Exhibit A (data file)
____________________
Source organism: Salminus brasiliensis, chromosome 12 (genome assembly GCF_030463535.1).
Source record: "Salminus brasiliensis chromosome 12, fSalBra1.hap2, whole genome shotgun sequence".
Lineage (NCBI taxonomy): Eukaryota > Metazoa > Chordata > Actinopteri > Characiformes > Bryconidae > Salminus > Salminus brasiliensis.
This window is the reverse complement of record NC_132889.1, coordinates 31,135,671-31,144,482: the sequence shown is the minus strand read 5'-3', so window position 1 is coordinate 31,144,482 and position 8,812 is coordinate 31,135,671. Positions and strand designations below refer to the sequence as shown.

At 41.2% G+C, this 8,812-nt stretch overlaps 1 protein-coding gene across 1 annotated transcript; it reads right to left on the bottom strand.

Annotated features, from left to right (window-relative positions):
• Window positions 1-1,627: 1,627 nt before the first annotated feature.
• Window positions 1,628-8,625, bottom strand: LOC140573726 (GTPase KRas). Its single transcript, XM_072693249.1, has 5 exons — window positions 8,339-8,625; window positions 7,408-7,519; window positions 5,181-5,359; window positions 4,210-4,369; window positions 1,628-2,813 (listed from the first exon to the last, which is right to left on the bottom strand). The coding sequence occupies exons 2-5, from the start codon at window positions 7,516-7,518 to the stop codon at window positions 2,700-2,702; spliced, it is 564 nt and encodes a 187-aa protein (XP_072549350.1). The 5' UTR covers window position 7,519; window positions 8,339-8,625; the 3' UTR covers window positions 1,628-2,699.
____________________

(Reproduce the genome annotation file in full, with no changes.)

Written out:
Source organism: Salminus brasiliensis, chromosome 12 (genome assembly GCF_030463535.1).
Source record: "Salminus brasiliensis chromosome 12, fSalBra1.hap2, whole genome shotgun sequence".
Lineage (NCBI taxonomy): Eukaryota > Metazoa > Chordata > Actinopteri > Characiformes > Bryconidae > Salminus > Salminus brasiliensis.
This window is the reverse complement of record NC_132889.1, coordinates 31,135,671-31,144,482: the sequence shown is the minus strand read 5'-3', so window position 1 is coordinate 31,144,482 and position 8,812 is coordinate 31,135,671. Positions and strand designations below refer to the sequence as shown.

At 41.2% G+C, this 8,812-nt stretch overlaps 1 protein-coding gene across 1 annotated transcript; it reads right to left on the bottom strand.

Annotated features, from left to right (window-relative positions):
• Window positions 1-1,627: 1,627 nt before the first annotated feature.
• Window positions 1,628-8,625, bottom strand: LOC140573726 (GTPase KRas). Its single transcript, XM_072693249.1, has 5 exons — window positions 8,339-8,625; window positions 7,408-7,519; window positions 5,181-5,359; window positions 4,210-4,369; window positions 1,628-2,813 (listed from the first exon to the last, which is right to left on the bottom strand). The coding sequence occupies exons 2-5, from the start codon at window positions 7,516-7,518 to the stop codon at window positions 2,700-2,702; spliced, it is 564 nt and encodes a 187-aa protein (XP_072549350.1). The 5' UTR covers window position 7,519; window positions 8,339-8,625; the 3' UTR covers window positions 1,628-2,699.